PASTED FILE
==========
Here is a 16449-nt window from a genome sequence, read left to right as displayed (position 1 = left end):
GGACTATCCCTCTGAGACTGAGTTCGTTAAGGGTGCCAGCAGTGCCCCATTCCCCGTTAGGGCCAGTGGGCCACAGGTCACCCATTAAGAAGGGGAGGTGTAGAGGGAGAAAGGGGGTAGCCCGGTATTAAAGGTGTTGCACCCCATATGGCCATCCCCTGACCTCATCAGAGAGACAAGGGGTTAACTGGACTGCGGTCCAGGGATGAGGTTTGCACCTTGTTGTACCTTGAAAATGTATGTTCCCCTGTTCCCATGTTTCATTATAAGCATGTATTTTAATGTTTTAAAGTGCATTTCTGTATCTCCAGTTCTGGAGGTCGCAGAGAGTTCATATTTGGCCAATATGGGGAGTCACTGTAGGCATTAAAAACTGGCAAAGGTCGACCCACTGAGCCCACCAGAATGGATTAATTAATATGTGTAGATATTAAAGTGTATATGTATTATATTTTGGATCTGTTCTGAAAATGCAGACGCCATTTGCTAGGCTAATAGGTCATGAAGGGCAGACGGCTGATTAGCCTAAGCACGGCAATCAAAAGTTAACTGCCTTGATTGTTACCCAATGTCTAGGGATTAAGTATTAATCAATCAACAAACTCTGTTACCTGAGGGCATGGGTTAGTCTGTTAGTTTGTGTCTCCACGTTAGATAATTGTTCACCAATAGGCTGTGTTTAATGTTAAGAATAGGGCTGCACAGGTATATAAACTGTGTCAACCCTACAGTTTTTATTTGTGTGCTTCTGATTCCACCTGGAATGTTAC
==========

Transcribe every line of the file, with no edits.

Here is a 16449-nt window from a genome sequence, read left to right as displayed (position 1 = left end):
GGACTATCCCTCTGAGACTGAGTTCGTTAAGGGTGCCAGCAGTGCCCCATTCCCCGTTAGGGCCAGTGGGCCACAGGTCACCCATTAAGAAGGGGAGGTGTAGAGGGAGAAAGGGGGTAGCCCGGTATTAAAGGTGTTGCACCCCATATGGCCATCCCCTGACCTCATCAGAGAGACAAGGGGTTAACTGGACTGCGGTCCAGGGATGAGGTTTGCACCTTGTTGTACCTTGAAAATGTATGTTCCCCTGTTCCCATGTTTCATTATAAGCATGTATTTTAATGTTTTAAAGTGCATTTCTGTATCTCCAGTTCTGGAGGTCGCAGAGAGTTCATATTTGGCCAATATGGGGAGTCACTGTAGGCATTAAAAACTGGCAAAGGTCGACCCACTGAGCCCACCAGAATGGATTAATTAATATGTGTAGATATTAAAGTGTATATGTATTATATTTTGGATCTGTTCTGAAAATGCAGACGCCATTTGCTAGGCTAATAGGTCATGAAGGGCAGACGGCTGATTAGCCTAAGCACGGCAATCAAAAGTTAACTGCCTTGATTGTTACCCAATGTCTAGGGATTAAGTATTAATCAATCAACAAACTCTGTTACCTGAGGGCATGGGTTAGTCTGTTAGTTTGTGTCTCCACGTTAGATAATTGTTCACCAATAGGCTGTGTTTAATGTTAAGAATAGGGCTGCACAGGTATATAAACTGTGTCAACCCTACAGTTTTTATTTGTGTGCTTCTGATTCCACCTGGAATGTTAC